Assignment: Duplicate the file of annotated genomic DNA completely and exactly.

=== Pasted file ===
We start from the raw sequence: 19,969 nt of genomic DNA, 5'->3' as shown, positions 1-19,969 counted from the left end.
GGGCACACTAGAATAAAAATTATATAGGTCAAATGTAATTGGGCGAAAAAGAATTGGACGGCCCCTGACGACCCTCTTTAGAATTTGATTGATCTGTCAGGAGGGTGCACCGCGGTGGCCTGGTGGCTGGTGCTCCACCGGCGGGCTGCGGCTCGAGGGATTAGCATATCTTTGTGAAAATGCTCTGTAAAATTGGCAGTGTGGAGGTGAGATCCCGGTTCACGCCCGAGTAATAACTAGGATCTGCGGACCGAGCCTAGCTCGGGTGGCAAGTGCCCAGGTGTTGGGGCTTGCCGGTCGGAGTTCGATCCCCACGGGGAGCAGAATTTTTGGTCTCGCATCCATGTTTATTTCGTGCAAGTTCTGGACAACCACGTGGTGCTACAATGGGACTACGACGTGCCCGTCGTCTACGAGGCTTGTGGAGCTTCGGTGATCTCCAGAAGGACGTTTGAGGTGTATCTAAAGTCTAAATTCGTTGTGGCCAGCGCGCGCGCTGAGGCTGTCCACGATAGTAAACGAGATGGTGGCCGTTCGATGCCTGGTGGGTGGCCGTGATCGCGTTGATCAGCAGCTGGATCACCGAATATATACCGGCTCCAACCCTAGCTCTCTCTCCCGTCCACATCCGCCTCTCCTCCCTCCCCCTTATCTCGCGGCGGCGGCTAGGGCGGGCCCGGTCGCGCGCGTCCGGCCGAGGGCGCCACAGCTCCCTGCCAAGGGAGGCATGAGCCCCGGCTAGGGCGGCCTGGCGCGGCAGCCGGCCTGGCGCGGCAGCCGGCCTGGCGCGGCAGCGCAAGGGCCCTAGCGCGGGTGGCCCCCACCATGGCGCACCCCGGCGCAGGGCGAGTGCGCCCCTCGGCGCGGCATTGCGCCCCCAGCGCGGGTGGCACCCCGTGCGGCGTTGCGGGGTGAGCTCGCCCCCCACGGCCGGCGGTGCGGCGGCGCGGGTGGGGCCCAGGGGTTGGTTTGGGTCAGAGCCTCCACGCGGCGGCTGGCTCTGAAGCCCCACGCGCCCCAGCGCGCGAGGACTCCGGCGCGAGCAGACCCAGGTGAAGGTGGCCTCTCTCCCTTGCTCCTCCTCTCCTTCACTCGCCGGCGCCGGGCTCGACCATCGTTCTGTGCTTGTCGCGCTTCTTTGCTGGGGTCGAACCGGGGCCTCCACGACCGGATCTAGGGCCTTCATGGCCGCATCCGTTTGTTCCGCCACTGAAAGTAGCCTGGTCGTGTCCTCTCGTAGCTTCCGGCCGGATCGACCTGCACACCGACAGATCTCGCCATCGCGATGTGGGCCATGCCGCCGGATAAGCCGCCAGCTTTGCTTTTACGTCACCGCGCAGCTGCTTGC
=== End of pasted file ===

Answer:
We start from the raw sequence: 19,969 nt of genomic DNA, 5'->3' as shown, positions 1-19,969 counted from the left end.
GGGCACACTAGAATAAAAATTATATAGGTCAAATGTAATTGGGCGAAAAAGAATTGGACGGCCCCTGACGACCCTCTTTAGAATTTGATTGATCTGTCAGGAGGGTGCACCGCGGTGGCCTGGTGGCTGGTGCTCCACCGGCGGGCTGCGGCTCGAGGGATTAGCATATCTTTGTGAAAATGCTCTGTAAAATTGGCAGTGTGGAGGTGAGATCCCGGTTCACGCCCGAGTAATAACTAGGATCTGCGGACCGAGCCTAGCTCGGGTGGCAAGTGCCCAGGTGTTGGGGCTTGCCGGTCGGAGTTCGATCCCCACGGGGAGCAGAATTTTTGGTCTCGCATCCATGTTTATTTCGTGCAAGTTCTGGACAACCACGTGGTGCTACAATGGGACTACGACGTGCCCGTCGTCTACGAGGCTTGTGGAGCTTCGGTGATCTCCAGAAGGACGTTTGAGGTGTATCTAAAGTCTAAATTCGTTGTGGCCAGCGCGCGCGCTGAGGCTGTCCACGATAGTAAACGAGATGGTGGCCGTTCGATGCCTGGTGGGTGGCCGTGATCGCGTTGATCAGCAGCTGGATCACCGAATATATACCGGCTCCAACCCTAGCTCTCTCTCCCGTCCACATCCGCCTCTCCTCCCTCCCCCTTATCTCGCGGCGGCGGCTAGGGCGGGCCCGGTCGCGCGCGTCCGGCCGAGGGCGCCACAGCTCCCTGCCAAGGGAGGCATGAGCCCCGGCTAGGGCGGCCTGGCGCGGCAGCCGGCCTGGCGCGGCAGCCGGCCTGGCGCGGCAGCGCAAGGGCCCTAGCGCGGGTGGCCCCCACCATGGCGCACCCCGGCGCAGGGCGAGTGCGCCCCTCGGCGCGGCATTGCGCCCCCAGCGCGGGTGGCACCCCGTGCGGCGTTGCGGGGTGAGCTCGCCCCCCACGGCCGGCGGTGCGGCGGCGCGGGTGGGGCCCAGGGGTTGGTTTGGGTCAGAGCCTCCACGCGGCGGCTGGCTCTGAAGCCCCACGCGCCCCAGCGCGCGAGGACTCCGGCGCGAGCAGACCCAGGTGAAGGTGGCCTCTCTCCCTTGCTCCTCCTCTCCTTCACTCGCCGGCGCCGGGCTCGACCATCGTTCTGTGCTTGTCGCGCTTCTTTGCTGGGGTCGAACCGGGGCCTCCACGACCGGATCTAGGGCCTTCATGGCCGCATCCGTTTGTTCCGCCACTGAAAGTAGCCTGGTCGTGTCCTCTCGTAGCTTCCGGCCGGATCGACCTGCACACCGACAGATCTCGCCATCGCGATGTGGGCCATGCCGCCGGATAAGCCGCCAGCTTTGCTTTTACGTCACCGCGCAGCTGCTTGC